Two related teams of Austrian researchers have made a pair of discoveries related to quantum entanglement they describe in two new papers.
Quantum entanglement is the phenomenon in which two or more particles become linked in such a way that changes made to one affect the others, even if they are separated from each other.
In the first experiment, the researchers transmitted complex, quantum-encoded information through turbulent air using a free-space link. The researchers say the technique could have applications in quantum encryption and studying quantum physics.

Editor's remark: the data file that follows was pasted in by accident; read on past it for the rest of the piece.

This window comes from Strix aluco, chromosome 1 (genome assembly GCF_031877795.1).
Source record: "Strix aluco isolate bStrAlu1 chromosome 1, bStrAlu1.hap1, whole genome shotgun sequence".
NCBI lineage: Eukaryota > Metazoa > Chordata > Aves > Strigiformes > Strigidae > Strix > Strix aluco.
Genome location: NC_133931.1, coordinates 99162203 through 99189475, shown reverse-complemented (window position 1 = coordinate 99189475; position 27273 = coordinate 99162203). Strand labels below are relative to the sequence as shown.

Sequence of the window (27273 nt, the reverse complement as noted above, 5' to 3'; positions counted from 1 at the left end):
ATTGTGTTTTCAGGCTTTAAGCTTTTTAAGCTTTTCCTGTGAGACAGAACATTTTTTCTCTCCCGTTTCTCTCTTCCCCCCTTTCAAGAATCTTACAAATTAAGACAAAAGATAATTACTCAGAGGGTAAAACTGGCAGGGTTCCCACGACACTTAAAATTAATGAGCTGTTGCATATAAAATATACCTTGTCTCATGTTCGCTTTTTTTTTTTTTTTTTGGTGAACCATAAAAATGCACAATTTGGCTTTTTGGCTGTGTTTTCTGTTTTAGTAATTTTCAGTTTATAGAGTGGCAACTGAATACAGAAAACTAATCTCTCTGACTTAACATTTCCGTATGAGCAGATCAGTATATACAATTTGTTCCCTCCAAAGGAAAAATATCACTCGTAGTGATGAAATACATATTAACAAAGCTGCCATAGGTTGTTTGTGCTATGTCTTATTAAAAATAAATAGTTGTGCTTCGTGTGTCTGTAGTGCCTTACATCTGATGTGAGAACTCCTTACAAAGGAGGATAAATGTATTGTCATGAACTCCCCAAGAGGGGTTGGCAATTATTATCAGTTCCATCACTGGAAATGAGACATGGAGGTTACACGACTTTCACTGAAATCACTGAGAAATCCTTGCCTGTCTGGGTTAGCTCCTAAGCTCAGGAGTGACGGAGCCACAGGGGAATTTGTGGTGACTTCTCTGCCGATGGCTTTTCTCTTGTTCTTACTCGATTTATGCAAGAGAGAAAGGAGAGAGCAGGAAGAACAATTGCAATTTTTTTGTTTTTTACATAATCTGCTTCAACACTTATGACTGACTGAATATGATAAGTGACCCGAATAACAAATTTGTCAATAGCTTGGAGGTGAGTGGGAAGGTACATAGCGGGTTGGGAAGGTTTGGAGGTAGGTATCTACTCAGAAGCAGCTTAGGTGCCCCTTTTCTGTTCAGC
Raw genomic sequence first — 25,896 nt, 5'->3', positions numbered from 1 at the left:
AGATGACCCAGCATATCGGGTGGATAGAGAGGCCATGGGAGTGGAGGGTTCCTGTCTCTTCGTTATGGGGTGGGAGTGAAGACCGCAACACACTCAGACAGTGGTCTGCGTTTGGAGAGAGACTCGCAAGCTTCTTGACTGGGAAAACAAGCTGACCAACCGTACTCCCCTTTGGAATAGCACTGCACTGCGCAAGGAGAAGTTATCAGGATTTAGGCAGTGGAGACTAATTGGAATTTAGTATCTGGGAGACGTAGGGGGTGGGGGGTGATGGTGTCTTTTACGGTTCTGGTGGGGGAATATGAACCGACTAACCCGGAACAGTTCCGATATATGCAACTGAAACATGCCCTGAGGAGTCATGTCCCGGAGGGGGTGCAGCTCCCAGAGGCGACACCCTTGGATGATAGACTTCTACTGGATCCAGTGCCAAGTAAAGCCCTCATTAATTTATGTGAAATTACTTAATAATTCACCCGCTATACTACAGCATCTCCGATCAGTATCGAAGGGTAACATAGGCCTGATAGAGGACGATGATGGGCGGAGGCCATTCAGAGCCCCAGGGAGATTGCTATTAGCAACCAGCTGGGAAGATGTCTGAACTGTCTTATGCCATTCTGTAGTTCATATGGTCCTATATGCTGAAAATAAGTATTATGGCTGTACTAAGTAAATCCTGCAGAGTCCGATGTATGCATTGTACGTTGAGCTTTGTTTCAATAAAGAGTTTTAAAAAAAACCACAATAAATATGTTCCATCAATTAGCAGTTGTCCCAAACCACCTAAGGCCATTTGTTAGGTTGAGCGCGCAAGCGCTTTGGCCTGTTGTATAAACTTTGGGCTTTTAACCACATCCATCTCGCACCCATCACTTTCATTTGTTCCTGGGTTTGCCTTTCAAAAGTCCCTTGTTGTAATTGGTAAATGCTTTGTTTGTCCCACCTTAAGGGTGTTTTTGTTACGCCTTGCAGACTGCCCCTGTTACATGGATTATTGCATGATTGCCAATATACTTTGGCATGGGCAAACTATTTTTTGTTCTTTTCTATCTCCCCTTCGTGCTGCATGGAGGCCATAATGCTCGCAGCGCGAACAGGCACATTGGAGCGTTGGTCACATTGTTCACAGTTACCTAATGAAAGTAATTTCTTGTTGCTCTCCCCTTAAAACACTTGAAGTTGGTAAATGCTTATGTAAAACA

In the second experiment, the researchers used a technique called entanglement swapping to create an entangled state between two isolated qubits located 143 kilometers apart. The researchers say the technique provides a solution to an aspect of quantum physics known as the "no-cloning theorem," which states it is impossible to create an identical copy of an unidentified quantum state.
The researchers believe strongly in the potential applications of this discovery, noting it "proves the feasibility of a crucial element for realizing a quantum repeater in a future space- and ground-based worldwide quantum Internet."
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